Games for all ages!

Games for all ages!
At first, all babies play on their own. But as they grow, children gradually change the way they play to include others.

At first, all babies play on their own. But as they grow, children gradually change the way they play to include others.

During their first year, babies play alone. They are discovering their bodies and the things around them. To encourage your baby, place her on the floor surrounded by brightly coloured objects that are easy to grab. “My 4-month-old daughter picks things up and looks at them from all angles. They fascinate her,” says Jasmine’s mom, Valérie Lamarche. “She can also entertain herself quite happily for a few minutes on her play gym mat.” At this age, babies are also very interested in the faces of the people around them, like Jasmine who bursts with laughter when her parents play hide-and-seek with her and make funny faces. Towards age one, babies start to enjoy observing other children as well, but they still aren’t ready to play with them.

17-month-old Jessy loves to watch older kids. “He’s very curious to see how they play,” says his dad, Alexandre Provost. “I even get the impression that he envies them! But he doesn’t play with other children yet, not even those his own age.” It’s normal: the stage of parallel play occurs between about 18 months and 2 years old. Toddlers play alongside each other, but their games remain individual. Their thoughts are egocentric and they haven’t yet acquired the notions of ownership and sharing. When they see an object that interests them, they’ll take it without asking whom it belongs to. Towards age 2, children have a better idea of what belongs to them – but they still have a hard time sharing because they’re afraid they’ll never get their toy back.

A child learns to play with others gradually.

Towards age 3, children begin cooperative play. They start having fun with other children, but it never lasts very long and conflicts are frequent. They also generally prefer having just one playmate as opposed to several. Between the ages of 4 and 5, as their language skills develop along with their knowledge and social skills, children play for longer periods together. This is what 4-year-old Gaël’s mom, Valérie Dionne, has noticed. “My son has changed a lot in just a few months. Now he shares more easily and waits his turn without complaining. Playtime with others is a lot more fun. And he can even play board games, with our help, and follow simple rules.”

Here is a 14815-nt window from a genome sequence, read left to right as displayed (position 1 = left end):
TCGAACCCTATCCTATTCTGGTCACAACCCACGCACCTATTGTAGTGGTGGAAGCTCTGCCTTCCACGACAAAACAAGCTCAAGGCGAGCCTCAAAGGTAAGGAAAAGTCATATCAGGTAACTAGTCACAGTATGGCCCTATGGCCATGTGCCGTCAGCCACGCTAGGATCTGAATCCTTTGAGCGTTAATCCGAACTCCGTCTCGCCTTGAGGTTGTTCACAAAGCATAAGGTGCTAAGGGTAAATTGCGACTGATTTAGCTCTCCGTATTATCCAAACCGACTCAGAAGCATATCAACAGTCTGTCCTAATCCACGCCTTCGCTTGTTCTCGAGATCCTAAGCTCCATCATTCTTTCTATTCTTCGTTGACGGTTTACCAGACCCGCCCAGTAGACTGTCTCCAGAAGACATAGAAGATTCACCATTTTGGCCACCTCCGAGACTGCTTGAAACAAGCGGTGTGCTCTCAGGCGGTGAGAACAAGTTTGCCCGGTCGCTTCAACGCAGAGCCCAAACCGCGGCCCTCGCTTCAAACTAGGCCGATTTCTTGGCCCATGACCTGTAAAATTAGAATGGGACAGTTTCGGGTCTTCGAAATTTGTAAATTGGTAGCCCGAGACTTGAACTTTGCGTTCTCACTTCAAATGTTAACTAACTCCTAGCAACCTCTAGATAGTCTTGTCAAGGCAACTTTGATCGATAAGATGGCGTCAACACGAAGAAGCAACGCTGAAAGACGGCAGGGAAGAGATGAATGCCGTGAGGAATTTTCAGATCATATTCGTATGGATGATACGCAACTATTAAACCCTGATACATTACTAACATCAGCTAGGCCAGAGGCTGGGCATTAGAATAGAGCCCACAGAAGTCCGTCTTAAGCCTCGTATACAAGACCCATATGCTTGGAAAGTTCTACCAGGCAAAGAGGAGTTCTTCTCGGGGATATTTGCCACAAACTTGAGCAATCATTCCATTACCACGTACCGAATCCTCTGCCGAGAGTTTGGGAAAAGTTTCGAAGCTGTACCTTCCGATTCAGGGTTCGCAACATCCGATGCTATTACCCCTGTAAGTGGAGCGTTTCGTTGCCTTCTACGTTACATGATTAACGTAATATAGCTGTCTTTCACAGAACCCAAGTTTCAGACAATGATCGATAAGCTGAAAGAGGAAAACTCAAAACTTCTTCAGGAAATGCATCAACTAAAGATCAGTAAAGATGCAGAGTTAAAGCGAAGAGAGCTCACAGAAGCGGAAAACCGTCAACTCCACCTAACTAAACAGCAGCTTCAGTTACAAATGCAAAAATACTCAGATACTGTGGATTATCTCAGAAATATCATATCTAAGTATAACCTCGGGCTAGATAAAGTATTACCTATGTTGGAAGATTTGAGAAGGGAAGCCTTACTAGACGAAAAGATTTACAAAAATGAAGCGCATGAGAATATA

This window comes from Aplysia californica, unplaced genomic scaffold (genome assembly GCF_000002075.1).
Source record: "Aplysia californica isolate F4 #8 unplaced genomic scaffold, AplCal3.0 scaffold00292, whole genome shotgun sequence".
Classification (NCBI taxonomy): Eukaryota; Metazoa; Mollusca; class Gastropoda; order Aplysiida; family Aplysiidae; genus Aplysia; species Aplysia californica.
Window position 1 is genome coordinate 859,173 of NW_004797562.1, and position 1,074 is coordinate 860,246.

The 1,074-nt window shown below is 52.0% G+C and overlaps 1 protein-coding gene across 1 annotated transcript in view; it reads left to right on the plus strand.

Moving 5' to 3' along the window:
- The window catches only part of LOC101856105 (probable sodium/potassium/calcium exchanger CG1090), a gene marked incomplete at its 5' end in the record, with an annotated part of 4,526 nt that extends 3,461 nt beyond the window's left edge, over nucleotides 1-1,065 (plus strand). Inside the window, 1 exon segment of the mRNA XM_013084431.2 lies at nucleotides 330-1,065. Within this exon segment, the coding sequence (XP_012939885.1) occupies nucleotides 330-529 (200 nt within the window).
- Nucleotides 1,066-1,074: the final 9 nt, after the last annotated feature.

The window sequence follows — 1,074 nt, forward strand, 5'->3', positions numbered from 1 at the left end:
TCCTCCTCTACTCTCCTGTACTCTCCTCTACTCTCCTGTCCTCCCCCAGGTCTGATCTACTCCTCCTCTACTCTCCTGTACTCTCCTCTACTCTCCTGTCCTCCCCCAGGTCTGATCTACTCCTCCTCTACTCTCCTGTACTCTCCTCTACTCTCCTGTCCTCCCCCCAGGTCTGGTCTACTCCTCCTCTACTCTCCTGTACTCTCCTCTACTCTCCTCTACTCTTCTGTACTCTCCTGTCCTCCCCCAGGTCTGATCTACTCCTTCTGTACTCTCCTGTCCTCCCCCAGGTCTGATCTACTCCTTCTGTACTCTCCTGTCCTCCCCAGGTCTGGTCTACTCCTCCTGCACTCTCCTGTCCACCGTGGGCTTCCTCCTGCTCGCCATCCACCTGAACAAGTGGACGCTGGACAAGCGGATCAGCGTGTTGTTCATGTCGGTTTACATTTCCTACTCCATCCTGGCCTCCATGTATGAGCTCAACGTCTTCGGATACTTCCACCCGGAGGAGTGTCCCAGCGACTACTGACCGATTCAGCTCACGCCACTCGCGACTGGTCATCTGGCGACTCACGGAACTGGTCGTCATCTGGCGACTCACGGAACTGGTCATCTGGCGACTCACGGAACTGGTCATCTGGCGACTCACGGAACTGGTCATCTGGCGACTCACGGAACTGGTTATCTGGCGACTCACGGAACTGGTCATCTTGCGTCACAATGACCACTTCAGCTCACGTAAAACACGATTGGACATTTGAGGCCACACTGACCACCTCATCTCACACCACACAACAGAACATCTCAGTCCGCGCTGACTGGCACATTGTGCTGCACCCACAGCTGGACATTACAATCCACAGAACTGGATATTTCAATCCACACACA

PLAYING WITH OTHERS IS SOMETHING YOU LEARN!
Does your child refuse to share or wait her turn? She may simply be too young. You need to be patient. A toddler of 2, for instance, doesn’t have the psychological maturity to share yet. Instead of forcing her, you can suggest she lend a toy in exchange for another. Exchanging is the first step towards sharing. Praising your child when she shares something is another way to encourage her to share.
And what if she’s a sore loser? “It’s better not to always let her win,” says educational psychologist Rolande Filion. “A child needs to learn to behave properly when she loses. You can play games with her where it’s just a question of luck, such the card game War. One time she’ll win; the next time she’ll lose. This will help her better accept losing.” With your help, your child will slowly learn what behaviour is acceptable and what isn’t when playing with others.

What shall we play?

As your child grows, her way of playing evolves and becomes more complex. There are four main types of play: physical play, symbolic play, constructive play and competitive play.

When they’re babies, children love to move, above all else. They are first attracted to games that allow them to develop their physical abilities and stimulate their senses. For example, they’ll play with their hands and feet, put objects in their mouths, play with a rattle, have fun on a play gym mat, play with a ball or with toys they can push and pull, and so on. Later, other physical games will become part of their lives; for example, bike riding, sliding, swinging, jump-rope, water play, sports, etc.

At around 2 years old, symbolic play appears. “Children begin to play daddy and mommy or at preparing a meal for their stuffed animals,” explains educational psychologist Rolande Filion. Children entertain themselves by reproducing the simple acts they see every day, such as feeding their doll or rocking their stuffed animal. As they grow, they also start to invent scenarios and role-play. This is the case for 4-year-old Gaël. “He gets dressed up like his favourite character and invents all sorts of adventures,” says his dad, Jean-Éric Barabé. “He often gets me involved in his scenarios and tells me to do this or that. And he likes to create stories with dinosaurs, trucks and action figures too.” Drawing, crafts and play-dough are also part of symbolic play.

At around 2 ½ years old, your toddler is ready for construction games such as puzzles, blocks and other constructive play. It’s important, however, to suggest games adapted to her age. For example, you can give her wooden lift-out puzzles with handles before showing her puzzles with two or four pieces. Finally, towards age 5, children start to become interested in more competitive games with rules, such as card games or board games, but also physical games that include rules, such as tag and team sports.

Naitre et grandir.com

Source: Naître et grandir magazine, December 2015
Research and copywriting: Nathalie Vallerand
Scientific review: Sarah Landry, Professor, Department of Educational Psychology and Adult Education at Université de Montréal

*Below: Damien and Thomas-Olivier, CPE L’Ours, la fouine et le lion, Beloeil. | Photo: Maxim Morin